Teachable moments with my kids don't come around every day. I mean, I teach them things daily. But a true teachable moment - those priceless times where the world seems to stop and I get to impart a major truth about life - happens unexpectedly, and not all that often.
I have an inkling that they don't come around all that often because I am not seizing all the opportunities. Right? My preoccupation with my agenda sometimes keeps me from having open eyes and ears to their little lives. It's sad, but true. So I understand one element in experiencing teachable moments with my kids is awareness. This awareness in my life is equivalent to having a sensitive spirit to God and how He desires to use me.
When those moments come, as one did today, I decided I need to write about them for two reasons. One, I want to always give God the glory for the successes in my parenting. I'm not any good to anyone without Him, seriously (I've tested this). And two, I'm hoping that passing on the experience will help you as a parent recognize and then seize moments with your small ones when you find yourself in similar circumstances.
So here's what happened. My daughter got to do something fun and special that my son didn't get to do. He was really, really upset. But it was a version of upset that I haven't really seen him do before. It started with a little crying, but then became an eerily quiet, blank-staring despair. He wouldn't answer my questions. He wouldn't move. For a long time. He was totally frozen in his pain.
After a while, I approached him, scooped him up, and asked him if he'd tell me how he felt. He didn't answer at all. So I gave him some examples of feelings: angry, sad, hurt, jealous. And asked him again. He mumbled, "Jealous." I said, "Anything else?" He muttered, "Broken." His answer was so raw, it made me want to have a speedy solution, an emotional band-aid to patch this whole mess up. But I knew I couldn't - and shouldn't - quickly wipe away these feelings of his like wiping up a spill with a paper towel. I recognized that he was experiencing real life, and I know there is a very important reason God allows disappointment on this earth. This was a chance to teach him about the brokenness in his world, not hide him from it.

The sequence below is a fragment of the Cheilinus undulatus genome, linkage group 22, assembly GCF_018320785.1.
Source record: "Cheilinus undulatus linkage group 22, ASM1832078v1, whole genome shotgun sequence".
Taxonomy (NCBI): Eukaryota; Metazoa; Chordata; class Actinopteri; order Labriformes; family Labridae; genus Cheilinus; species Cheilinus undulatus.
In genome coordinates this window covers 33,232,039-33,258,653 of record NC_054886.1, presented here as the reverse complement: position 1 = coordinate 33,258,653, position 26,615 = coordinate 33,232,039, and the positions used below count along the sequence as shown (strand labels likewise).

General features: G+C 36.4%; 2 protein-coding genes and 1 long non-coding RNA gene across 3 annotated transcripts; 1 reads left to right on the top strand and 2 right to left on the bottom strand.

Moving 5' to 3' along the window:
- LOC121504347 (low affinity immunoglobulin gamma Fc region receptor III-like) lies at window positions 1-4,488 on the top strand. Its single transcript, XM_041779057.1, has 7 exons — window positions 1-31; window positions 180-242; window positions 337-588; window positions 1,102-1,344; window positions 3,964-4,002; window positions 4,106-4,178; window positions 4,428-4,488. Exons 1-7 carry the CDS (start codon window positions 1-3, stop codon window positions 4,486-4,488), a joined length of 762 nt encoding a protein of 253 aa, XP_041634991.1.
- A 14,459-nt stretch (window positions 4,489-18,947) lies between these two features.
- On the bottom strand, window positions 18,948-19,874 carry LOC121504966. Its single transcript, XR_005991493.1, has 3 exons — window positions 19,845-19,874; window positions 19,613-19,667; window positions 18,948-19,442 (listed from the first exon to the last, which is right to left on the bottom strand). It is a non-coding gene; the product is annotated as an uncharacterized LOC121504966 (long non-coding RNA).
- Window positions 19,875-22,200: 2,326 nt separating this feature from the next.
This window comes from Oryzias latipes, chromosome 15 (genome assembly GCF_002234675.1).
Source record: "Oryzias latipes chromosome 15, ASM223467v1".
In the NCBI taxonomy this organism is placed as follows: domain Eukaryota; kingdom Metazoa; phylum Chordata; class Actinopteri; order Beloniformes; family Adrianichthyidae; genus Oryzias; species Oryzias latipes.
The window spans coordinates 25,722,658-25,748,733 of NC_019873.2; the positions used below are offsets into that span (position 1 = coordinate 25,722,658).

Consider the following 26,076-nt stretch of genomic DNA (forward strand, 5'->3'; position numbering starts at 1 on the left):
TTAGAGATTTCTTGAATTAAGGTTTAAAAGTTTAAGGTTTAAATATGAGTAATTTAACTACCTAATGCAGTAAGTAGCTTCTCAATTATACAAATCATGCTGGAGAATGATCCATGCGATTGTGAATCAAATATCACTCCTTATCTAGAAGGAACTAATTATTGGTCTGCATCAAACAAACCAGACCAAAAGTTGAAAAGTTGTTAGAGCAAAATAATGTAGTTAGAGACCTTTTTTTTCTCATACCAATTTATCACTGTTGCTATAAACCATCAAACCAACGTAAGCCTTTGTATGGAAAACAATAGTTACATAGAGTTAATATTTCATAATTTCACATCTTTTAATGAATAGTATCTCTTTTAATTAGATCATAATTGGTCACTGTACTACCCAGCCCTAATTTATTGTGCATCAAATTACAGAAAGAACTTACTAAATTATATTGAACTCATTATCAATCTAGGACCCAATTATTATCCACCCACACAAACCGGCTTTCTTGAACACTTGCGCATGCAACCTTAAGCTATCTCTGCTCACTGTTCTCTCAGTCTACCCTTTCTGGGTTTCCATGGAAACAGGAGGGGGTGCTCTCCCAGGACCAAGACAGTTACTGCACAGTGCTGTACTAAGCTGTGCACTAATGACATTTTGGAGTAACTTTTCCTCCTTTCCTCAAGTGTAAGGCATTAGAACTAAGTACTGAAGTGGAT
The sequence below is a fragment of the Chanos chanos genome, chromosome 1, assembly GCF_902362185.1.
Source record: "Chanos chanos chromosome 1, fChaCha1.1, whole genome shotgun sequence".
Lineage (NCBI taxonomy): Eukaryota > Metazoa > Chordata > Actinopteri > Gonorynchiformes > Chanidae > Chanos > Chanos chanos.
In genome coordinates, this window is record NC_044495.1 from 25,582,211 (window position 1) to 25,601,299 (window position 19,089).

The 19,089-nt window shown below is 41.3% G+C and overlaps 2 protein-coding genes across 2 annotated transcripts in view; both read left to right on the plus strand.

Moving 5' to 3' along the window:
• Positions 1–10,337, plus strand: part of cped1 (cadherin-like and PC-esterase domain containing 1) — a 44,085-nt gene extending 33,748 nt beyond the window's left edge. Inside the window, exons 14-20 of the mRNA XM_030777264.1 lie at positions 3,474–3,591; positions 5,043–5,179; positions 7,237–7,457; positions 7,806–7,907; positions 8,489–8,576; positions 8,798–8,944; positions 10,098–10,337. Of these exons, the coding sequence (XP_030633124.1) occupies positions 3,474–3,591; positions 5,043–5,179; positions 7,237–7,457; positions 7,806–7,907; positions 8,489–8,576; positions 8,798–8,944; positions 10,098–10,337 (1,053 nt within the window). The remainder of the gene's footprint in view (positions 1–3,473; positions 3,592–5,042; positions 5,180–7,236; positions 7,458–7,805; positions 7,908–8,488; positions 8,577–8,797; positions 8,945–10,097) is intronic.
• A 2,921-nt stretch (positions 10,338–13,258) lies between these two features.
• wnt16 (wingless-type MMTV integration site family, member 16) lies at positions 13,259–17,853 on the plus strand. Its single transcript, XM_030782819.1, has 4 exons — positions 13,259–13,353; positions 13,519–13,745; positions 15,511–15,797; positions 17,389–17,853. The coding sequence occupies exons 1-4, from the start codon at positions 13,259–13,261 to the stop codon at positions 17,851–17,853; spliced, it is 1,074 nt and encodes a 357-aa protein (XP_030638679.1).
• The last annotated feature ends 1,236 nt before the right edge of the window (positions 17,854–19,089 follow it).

He was sitting in my lap, his head snuggled into me, his body totally limp. Empathy came to me first, in the form of a story from my own life when I felt jealous and broken. I said I knew what that was like. Everyone does. I told him this kind of thing is called disappointment, and how life is filled with it. Then I said that the reason God allows disappointment is because he never wants us to forget that this earth is not our home. (My little guy knew where our real home was: "Heaven," he said.) I continued to say that heaven is a place where there is no broken. Everything is fixed. I said sometimes, when I feel broken, I want to be at my real home. Don't you? (He nodded.) But for now, I said, God wants us to remember how great everything will be in heaven, and that is called Hope. Hope is knowing that someday, all the broken will be gone.
He actually started crying a little once again. I took this as a good sign, that a wall had fallen. I held him, and said we could sit that way until he was finished feeling sad. In about a minute, he said, "I'm ready." And on about our day we went. Amazing. That holy window of time lasted no more than 10 minutes.
I can tell you with certainty that the above bit of inspired parenting did NOT come from me. How could it? I had a load of responsibilities, errands, and stuff to do. In fact, for the first few minutes of my son's brooding, I tried to brush over the drama with my lame, logic-based explanations as to why he didn't get to go. But when his sadness persisted, when I noticed his response was a little more serious, I started to slow down and see him. I started to tune into my own spirit, reminding me of my job. I started to participate in the situation, rather than simply trying to manage it. Our resulting talk may have been the most fruitful part of my day.
The thing about teachable moments is that they like to sneak up on you. You don't usually get to prepare for them. And that means it's best to lean heavily on God. When I see a moment is presenting itself, I stop everything. I try to see the person and his or her needs, and nothing else. I sometimes ask God for the right words on the spot. I try to listen in my spirit before speaking. And thankfully, God - the most perfect, loving, and wise parent ever - is happy to take it from there.